But sources close to the investigation say that while they respect the family’s mourning, they stand by their case.
The moment Cole was shot and killed by a Metro narcotics detective during a search warrant Friday night was the moment his fiancee, Sequioa Pearce, began grieving, and wondering.
“He did smoke marijuana from time to time, but as far as a dope dealer, drug dealer, no,” said Pearce.
That led Cole’s family to hire attorney, Andre Lagomarsino, whose investigators are looking into whether rights were violated, and if there are grounds for a wrongful death case.
“The allegations are that police officer, Mr. Yant, entered the apartment, along with other backup police officers, then he shot an unarmed man, and that there was no threat to him at the point that he shot him,” said Lagomarsino.
Metro can only say officially that Cole made a furtive movement toward Detective Brian Yant. But sources tell Action News it was threatening enough detective Yant fired his AR-15 rifle once, hitting Cole, who had been flushing marijuana down the toilet.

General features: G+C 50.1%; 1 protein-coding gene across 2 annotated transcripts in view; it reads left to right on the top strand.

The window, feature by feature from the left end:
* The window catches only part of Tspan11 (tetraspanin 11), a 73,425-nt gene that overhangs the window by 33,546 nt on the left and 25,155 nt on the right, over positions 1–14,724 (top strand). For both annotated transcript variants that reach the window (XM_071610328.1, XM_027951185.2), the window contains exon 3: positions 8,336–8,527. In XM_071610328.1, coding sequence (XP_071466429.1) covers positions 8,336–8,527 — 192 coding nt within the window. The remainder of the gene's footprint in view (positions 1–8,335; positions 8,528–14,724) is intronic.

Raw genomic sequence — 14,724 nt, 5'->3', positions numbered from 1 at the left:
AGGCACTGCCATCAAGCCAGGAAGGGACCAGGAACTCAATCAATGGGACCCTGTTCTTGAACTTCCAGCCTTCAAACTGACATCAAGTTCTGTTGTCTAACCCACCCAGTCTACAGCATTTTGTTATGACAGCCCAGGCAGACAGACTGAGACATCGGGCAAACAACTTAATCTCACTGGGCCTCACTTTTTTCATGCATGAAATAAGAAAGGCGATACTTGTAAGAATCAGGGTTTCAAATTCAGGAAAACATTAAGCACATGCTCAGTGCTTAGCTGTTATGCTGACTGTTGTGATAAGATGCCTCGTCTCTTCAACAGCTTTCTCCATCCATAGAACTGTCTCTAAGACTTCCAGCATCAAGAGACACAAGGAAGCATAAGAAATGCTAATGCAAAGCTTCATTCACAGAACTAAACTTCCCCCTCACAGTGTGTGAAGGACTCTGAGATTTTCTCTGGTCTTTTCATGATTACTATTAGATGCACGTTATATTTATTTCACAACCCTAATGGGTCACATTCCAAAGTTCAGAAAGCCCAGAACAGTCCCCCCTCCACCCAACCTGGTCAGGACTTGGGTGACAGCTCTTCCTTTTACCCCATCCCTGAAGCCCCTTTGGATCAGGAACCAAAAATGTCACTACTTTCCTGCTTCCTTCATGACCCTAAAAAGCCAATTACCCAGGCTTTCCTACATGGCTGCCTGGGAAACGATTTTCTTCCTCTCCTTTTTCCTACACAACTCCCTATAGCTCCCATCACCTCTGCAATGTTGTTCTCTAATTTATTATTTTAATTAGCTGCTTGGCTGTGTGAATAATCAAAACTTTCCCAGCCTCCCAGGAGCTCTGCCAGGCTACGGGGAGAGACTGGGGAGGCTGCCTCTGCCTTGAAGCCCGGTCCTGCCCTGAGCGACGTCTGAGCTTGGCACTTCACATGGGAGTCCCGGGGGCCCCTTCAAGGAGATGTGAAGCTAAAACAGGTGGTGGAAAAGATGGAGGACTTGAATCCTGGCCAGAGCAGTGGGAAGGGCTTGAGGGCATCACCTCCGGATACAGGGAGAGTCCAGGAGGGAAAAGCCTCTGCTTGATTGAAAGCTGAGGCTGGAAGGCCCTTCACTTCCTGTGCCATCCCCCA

“We’ve started to take witness statements and are looking into all the facts, but at this point we have not spoken with Metro about these allegations,” said Lagomarsino.
Sources also tell Action News undercover officers had bought marijuana from Cole four times before the judge signed the warrant. Action News also confirmed that several detectives from the Nellis Air Force base office of special investigations were present when it was served.
Metro issued a statement saying, “They were not part of the entry team or enforcement action, but wanted to interview the subject afterwards as part of an investigation into narcotics activity on local military property. ”
“Whatever they assumed, or whoever their informant was, was probably someone who just told them. We didn’t really have any activity over there,” said Pearce.
The warrant lists Cole’s address, but not him specifically, which isn’t legally necessary. It shows officers seized marijuana and digital scales, but the paperwork is only part of an investigation that’s very much ongoing.
Lagomarsino says he’ll wait for the coroner’s inquest and Metro’s investigation to be finalized before taking any further steps.
Sources say part of the reason Metro was so cautious during the warrant is because undercover officers were investigating another possible deal with Cole, involving cocaine and guns.
– Article from KTNV ABC.